You know the beautiful images of the Mandelbrot-Set, like this one:
And you’ve probably heard that this is a purely mathematical “object”, generated with this simple formula:
How do you get from the formula to a picture?
It’s actually simple if you understand the meaning of the arrow that is used instead of =
It’s easiest when you see it in action, so let’s calculate the z->z²+c with c=1
z->z²+1 z always starts out as zero, so let’s add the 0 in.
0->0²+1 the result is 1.
Now we come to the arrow. It means that after calculating a first result, you take that result and use it as new value for z. So we change z to 1:
1->1²+1 result is 2. so for the next calculation (called “iteration”) we take 2 for z:
2->2²+1 result is 5, put back in for the next iteration:
5->5²+1 result is 26
26->26²+1 is 677
There’s little point to continue this, it’s obvious the number will grow larger very fast.
The result of Mandelbrots formula is that for c=1 as starting value, it goes towards infinity.
All points that go towards infinity are NOT part of the Mandelbrot set.
But this doesn’t happen for all values. Let’s try a different example. how about c=-1
1. Iteration 0->0²-1 result is -1, so we take -1 for z in the next iteration.
2. Iteration -1->-1²-1 result is so z=0 for the 3. iteration)
3. Iteration 0->0²-1 (result is -1 again, using z=-1 for the 4. iteration)
4. Iteration -1->-1²-1
5. Iteration 0->0²-1
6. Iteration -1->-1²-1
So for c=-1 Mandelbrots formula doesn’t grow to infinity but oscillates between -1 and 0.
All points that never go to infinity are part of the Mandelbrot-Set.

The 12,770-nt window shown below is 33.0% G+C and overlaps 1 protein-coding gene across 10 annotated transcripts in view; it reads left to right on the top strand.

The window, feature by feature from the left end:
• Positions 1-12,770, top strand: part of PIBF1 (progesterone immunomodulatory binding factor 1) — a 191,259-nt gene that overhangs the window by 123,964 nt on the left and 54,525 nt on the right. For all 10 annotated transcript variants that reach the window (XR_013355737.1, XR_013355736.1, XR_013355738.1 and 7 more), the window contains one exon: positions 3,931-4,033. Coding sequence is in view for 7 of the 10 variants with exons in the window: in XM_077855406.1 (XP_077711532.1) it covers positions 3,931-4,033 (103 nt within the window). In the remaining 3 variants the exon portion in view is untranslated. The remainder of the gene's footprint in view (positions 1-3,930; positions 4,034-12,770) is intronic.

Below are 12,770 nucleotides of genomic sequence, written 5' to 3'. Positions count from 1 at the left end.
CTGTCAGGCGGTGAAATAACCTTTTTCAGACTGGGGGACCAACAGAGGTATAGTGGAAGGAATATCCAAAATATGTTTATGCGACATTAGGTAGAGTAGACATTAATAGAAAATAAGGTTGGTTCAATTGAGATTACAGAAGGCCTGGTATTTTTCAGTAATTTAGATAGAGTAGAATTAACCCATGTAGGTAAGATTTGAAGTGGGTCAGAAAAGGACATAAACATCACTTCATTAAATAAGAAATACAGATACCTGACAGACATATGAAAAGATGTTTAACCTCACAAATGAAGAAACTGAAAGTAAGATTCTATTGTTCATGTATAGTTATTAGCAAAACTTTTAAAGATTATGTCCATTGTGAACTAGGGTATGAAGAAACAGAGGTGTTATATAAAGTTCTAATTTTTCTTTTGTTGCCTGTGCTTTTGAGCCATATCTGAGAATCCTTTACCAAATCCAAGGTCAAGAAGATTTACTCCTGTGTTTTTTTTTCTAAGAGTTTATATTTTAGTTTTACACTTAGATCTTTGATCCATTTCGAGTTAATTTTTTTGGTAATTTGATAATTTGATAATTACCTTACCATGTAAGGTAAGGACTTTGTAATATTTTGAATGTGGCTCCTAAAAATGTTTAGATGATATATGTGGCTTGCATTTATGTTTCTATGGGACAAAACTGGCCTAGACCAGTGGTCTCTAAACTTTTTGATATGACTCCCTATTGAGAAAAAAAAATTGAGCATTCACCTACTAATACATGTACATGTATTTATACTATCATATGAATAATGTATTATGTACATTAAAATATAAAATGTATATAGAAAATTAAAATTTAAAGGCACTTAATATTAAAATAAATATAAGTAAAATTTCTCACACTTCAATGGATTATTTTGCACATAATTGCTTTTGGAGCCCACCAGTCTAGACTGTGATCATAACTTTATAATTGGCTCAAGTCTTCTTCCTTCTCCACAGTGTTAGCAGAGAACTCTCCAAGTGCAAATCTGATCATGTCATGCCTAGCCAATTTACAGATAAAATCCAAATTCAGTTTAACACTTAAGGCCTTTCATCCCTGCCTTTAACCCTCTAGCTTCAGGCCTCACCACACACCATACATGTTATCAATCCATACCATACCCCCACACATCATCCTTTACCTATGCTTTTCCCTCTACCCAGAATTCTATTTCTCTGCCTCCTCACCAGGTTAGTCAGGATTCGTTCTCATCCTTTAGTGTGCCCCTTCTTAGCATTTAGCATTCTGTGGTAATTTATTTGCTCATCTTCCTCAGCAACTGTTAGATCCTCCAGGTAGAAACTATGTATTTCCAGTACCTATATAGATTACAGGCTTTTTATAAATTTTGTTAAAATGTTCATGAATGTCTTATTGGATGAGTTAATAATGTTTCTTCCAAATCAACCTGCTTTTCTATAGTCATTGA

So where’s the picture?
Well, it is hard work to calculate this by hand and it would take years to manually calculate a detailed picture. We actually have calculated just 2 pixels of a Mandelbrot-Set image.
A full-HD picture has 1920*1080 = 2.073.600 Pixels. So it’s no wonder the Mandelbrot -Set was only discovered after computers became fast enough.
For this simple explanation we’ll stick with the horizontal x-axis. For the vertical y-axis you need to understand imaginary numbers. To learn about them watch this video.
To visually play around with different values of c use this nice tool.
Iterations – how the Mandelbrot-Set becomes colorful
Remember the “iterations” from above?
The iterations are the number of repetitions needed to find out if a starting value goes to infinity.
As a rule of thumb, as soon as the result of a iteration is larger than 2, you can stop calculating, because all results over 2 will always go towards infinity and can never be a part of the Mandelbrot-Set. For c=1 the iteration-chain looked like this:
1. Iteration 0->0²+1
2. Iteration 1->1²+1 result is 2
3. Iteration 2->2²+1
With the second iteration it’s clear that the result will inevitably become larger and larger until infinity. So we can stop calculating and calculate the next pixel.
In the last picture, the center of the miniature Mandelbrot set has c value of -0.272162760214080041615297
Just to make clear why only computers have “the patience” to calculate these images, lets do the first few iterations of a single pixel in the center by hand:
5. Iteration … nope. That’s enough. But we need to do all 1024 iterations before it becomes clear that c=-0.272162760214080041615297 is actually part of the Mandelbrot-Set and will therefor be coloured black.
Now you’re prepared to appreciate a deep zoom – not only for it’s beauty, but also the incredible mathematical task that simulation is. Just for comparison, zooming from the whole visible universe down to a single Planck length is a zoom depth of 10^62. This videos final zoom depth is 10^96, the final coordinates are:
No matter who, when or where, when these coordinates are put into Mandelbrots formula, the result will be this exact zoom path and final picture.
Infinite complexity from a simple formula – simple mathematics creating the most common features in nature, they are embedded this simple formula: z->z²+c
And just in case you wonder – the current world record for deepest zoom is this with a final zoom depth of 10 to the power of 10002.
It took 2 full months to render.
Great freeware to explore the beauty of the Mandelbrot Set on PC right now: https://www.fractal.institute/fractal-software/kalles-fraktaler/
Here you can download the location parameters of the above movie to load into Kalles Fraktaler.